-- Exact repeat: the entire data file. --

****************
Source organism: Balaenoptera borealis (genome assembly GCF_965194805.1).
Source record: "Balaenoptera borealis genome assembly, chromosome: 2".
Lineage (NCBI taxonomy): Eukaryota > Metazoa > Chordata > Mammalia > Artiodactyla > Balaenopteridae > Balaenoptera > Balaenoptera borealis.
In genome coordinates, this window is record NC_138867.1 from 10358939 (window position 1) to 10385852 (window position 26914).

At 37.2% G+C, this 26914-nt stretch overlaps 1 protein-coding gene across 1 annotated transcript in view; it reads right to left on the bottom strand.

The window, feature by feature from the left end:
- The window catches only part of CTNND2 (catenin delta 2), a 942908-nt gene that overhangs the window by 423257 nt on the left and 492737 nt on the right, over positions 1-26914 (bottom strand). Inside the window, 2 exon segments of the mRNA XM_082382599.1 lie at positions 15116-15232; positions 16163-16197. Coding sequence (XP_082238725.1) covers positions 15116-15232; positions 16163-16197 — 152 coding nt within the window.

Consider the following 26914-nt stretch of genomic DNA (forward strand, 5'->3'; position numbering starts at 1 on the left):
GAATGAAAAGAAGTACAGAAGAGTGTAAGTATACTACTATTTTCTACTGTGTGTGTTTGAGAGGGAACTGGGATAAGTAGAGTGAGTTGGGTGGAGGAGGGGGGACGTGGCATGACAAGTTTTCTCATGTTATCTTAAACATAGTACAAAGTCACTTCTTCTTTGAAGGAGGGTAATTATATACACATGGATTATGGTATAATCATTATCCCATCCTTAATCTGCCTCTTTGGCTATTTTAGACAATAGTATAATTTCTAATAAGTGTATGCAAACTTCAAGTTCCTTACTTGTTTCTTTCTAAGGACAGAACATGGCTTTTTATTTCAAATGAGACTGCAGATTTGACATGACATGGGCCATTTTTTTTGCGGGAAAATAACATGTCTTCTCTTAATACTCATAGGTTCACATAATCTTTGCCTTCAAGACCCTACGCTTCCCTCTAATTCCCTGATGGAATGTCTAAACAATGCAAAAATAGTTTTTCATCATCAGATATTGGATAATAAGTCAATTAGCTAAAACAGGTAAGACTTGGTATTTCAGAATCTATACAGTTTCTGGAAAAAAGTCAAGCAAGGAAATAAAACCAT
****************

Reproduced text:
Source organism: Balaenoptera borealis (genome assembly GCF_965194805.1).
Source record: "Balaenoptera borealis genome assembly, chromosome: 2".
Lineage (NCBI taxonomy): Eukaryota > Metazoa > Chordata > Mammalia > Artiodactyla > Balaenopteridae > Balaenoptera > Balaenoptera borealis.
In genome coordinates, this window is record NC_138867.1 from 10358939 (window position 1) to 10385852 (window position 26914).

At 37.2% G+C, this 26914-nt stretch overlaps 1 protein-coding gene across 1 annotated transcript in view; it reads right to left on the bottom strand.

The window, feature by feature from the left end:
- The window catches only part of CTNND2 (catenin delta 2), a 942908-nt gene that overhangs the window by 423257 nt on the left and 492737 nt on the right, over positions 1-26914 (bottom strand). Inside the window, 2 exon segments of the mRNA XM_082382599.1 lie at positions 15116-15232; positions 16163-16197. Coding sequence (XP_082238725.1) covers positions 15116-15232; positions 16163-16197 — 152 coding nt within the window.

Consider the following 26914-nt stretch of genomic DNA (forward strand, 5'->3'; position numbering starts at 1 on the left):
GAATGAAAAGAAGTACAGAAGAGTGTAAGTATACTACTATTTTCTACTGTGTGTGTTTGAGAGGGAACTGGGATAAGTAGAGTGAGTTGGGTGGAGGAGGGGGGACGTGGCATGACAAGTTTTCTCATGTTATCTTAAACATAGTACAAAGTCACTTCTTCTTTGAAGGAGGGTAATTATATACACATGGATTATGGTATAATCATTATCCCATCCTTAATCTGCCTCTTTGGCTATTTTAGACAATAGTATAATTTCTAATAAGTGTATGCAAACTTCAAGTTCCTTACTTGTTTCTTTCTAAGGACAGAACATGGCTTTTTATTTCAAATGAGACTGCAGATTTGACATGACATGGGCCATTTTTTTTGCGGGAAAATAACATGTCTTCTCTTAATACTCATAGGTTCACATAATCTTTGCCTTCAAGACCCTACGCTTCCCTCTAATTCCCTGATGGAATGTCTAAACAATGCAAAAATAGTTTTTCATCATCAGATATTGGATAATAAGTCAATTAGCTAAAACAGGTAAGACTTGGTATTTCAGAATCTATACAGTTTCTGGAAAAAAGTCAAGCAAGGAAATAAAACCAT